Green, Martin. “Amis and Salinger: The Latitude of Private Conscience.” Chicago Review, Vol. 11, No. 4 (Winter, 1958), 20-25.
“J. D. Salinger and Kingsley Amis are brothers, with a common inheritance, tendency, and temperament.”
Green points to similarities in the works of Salinger and Kingsley Amis, but says, “… the point is not that they are so similar, as that they are so different from everybody else.” (21) Green notes ways in which their styles differ from the Modernists, notably Hemingway , Faulkner, James, and Kafka. By comparison he says, Salinger and Amis are more playful with language and themselves, noting their sentences are “strikingly personal, self-conscious, clumsy, [and] “clever.” (21)
He notes that they write about similar people and stresses that this is why the sentences quoted from both authors’ characters are “equally the utterance of the author.” (22) Green states that the “crucial category … is the phony.” (22) The effort to be not phony and also not too kind or rude to those who are phonies leaves both authors’ heroes “unable to live a normal life” as they “fight a perpetual guerilla war with the ordinary world.” (22)
Green suggests that in spite of “temperamental and national differences” their situations have a similarity as well. He presents Amis as more interested in the squalid world and less forgiving of his characters, noting that Salinger’s central characters are “beautiful and much loved” and “never lose their natural dignity.” (22) Green also emphasizes that both writers are connected by their attention to characters’ language, specifically their slang and that their level of personalization is what separates them from other “comic” writers.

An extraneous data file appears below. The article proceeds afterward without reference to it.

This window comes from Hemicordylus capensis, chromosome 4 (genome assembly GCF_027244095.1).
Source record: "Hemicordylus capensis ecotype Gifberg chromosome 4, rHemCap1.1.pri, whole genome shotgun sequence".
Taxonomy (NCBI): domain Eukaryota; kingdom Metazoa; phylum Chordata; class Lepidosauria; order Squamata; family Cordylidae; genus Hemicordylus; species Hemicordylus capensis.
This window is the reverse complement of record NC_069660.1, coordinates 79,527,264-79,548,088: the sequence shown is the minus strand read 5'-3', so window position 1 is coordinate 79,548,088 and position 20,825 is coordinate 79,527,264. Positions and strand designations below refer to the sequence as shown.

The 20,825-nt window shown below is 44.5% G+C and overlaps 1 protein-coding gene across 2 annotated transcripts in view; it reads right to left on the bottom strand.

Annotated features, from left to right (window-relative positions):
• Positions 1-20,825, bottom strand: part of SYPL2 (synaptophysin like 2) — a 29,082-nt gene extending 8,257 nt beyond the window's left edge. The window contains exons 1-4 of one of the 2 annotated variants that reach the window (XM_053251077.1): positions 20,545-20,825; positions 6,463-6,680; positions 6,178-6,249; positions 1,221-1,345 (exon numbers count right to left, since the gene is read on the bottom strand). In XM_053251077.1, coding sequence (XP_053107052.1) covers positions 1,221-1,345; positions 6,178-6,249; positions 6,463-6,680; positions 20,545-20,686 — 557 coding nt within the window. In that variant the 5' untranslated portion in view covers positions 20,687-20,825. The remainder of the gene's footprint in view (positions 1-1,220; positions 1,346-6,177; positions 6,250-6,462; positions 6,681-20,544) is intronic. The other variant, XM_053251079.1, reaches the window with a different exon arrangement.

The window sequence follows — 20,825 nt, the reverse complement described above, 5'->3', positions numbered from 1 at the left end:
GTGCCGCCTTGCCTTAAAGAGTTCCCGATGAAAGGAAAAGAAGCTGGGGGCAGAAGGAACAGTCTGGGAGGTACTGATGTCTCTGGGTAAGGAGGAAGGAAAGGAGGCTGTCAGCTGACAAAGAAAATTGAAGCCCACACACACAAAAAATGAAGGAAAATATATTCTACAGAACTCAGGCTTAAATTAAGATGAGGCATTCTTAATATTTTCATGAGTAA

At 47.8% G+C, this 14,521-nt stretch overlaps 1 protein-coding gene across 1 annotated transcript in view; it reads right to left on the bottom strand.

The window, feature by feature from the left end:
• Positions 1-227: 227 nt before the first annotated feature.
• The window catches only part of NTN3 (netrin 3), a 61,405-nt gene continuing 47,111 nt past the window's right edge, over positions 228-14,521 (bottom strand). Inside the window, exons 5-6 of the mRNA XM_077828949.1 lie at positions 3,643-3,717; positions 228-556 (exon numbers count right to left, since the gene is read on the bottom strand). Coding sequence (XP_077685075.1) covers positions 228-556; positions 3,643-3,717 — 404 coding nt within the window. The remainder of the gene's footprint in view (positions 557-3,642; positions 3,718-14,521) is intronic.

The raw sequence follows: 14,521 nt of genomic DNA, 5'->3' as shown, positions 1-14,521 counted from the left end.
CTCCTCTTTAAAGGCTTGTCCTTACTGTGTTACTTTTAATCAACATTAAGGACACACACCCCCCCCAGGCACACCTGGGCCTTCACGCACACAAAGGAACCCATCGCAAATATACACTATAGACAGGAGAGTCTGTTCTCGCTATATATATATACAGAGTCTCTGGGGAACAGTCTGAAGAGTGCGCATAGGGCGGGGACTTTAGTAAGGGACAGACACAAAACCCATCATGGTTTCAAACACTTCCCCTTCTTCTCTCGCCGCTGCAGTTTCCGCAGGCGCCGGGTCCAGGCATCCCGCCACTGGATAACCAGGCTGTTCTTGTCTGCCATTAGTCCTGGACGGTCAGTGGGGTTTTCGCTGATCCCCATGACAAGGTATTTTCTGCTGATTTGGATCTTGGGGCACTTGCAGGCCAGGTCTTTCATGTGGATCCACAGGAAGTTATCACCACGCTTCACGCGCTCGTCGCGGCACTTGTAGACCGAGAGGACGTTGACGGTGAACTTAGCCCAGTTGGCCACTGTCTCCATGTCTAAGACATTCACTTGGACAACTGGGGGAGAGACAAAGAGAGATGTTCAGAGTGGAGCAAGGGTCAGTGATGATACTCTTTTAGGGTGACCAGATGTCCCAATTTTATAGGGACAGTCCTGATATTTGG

Moreover, Green says, the characters gain even more similarity during the serious points of their works. He labels both Salinger’s and Amis’s heroes as “puritanical” and “pedagogical,” noting how difficult it is to make characters sympathetic at the same time. (*Editor’s Note: While there is some didacticism in the example he gives of Franny speaking to Zooey, and even, it could be argued, some fanaticism, it is difficult I think to make the case that all of Salinger’s characters are this way.)
The main problem both writers tackle, Green argues, is “how to take one’s place in intelligent, privileged, ruling-class society–which presents itself to both of them as horribly inadequate and dangerous.” (24) Green asserts that Salinger and Amis provide “at last a positive , life-giving alternative” to the Modernism of Hemingway, Faulkner, Greene, Waugh, McCullers and others. (25)